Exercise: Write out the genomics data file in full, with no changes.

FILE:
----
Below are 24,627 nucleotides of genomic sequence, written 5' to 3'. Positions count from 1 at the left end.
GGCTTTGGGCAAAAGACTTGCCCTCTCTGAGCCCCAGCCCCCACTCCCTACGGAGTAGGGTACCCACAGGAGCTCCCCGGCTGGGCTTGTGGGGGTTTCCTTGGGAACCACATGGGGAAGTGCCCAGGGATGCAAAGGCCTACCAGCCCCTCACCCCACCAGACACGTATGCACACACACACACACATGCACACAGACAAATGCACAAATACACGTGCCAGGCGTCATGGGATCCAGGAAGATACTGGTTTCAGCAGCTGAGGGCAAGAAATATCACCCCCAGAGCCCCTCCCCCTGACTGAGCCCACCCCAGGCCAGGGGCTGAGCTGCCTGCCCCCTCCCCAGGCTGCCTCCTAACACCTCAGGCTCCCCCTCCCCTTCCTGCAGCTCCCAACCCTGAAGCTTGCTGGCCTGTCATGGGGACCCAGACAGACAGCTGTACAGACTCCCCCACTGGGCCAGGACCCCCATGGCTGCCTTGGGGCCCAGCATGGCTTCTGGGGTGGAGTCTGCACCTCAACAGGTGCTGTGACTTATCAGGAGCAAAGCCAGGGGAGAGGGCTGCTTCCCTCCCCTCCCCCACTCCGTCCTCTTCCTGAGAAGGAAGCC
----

Below are 24,627 nucleotides of genomic sequence, written 5' to 3'. Positions count from 1 at the left end.
GGCTTTGGGCAAAAGACTTGCCCTCTCTGAGCCCCAGCCCCCACTCCCTACGGAGTAGGGTACCCACAGGAGCTCCCCGGCTGGGCTTGTGGGGGTTTCCTTGGGAACCACATGGGGAAGTGCCCAGGGATGCAAAGGCCTACCAGCCCCTCACCCCACCAGACACGTATGCACACACACACACACATGCACACAGACAAATGCACAAATACACGTGCCAGGCGTCATGGGATCCAGGAAGATACTGGTTTCAGCAGCTGAGGGCAAGAAATATCACCCCCAGAGCCCCTCCCCCTGACTGAGCCCACCCCAGGCCAGGGGCTGAGCTGCCTGCCCCCTCCCCAGGCTGCCTCCTAACACCTCAGGCTCCCCCTCCCCTTCCTGCAGCTCCCAACCCTGAAGCTTGCTGGCCTGTCATGGGGACCCAGACAGACAGCTGTACAGACTCCCCCACTGGGCCAGGACCCCCATGGCTGCCTTGGGGCCCAGCATGGCTTCTGGGGTGGAGTCTGCACCTCAACAGGTGCTGTGACTTATCAGGAGCAAAGCCAGGGGAGAGGGCTGCTTCCCTCCCCTCCCCCACTCCGTCCTCTTCCTGAGAAGGAAGCC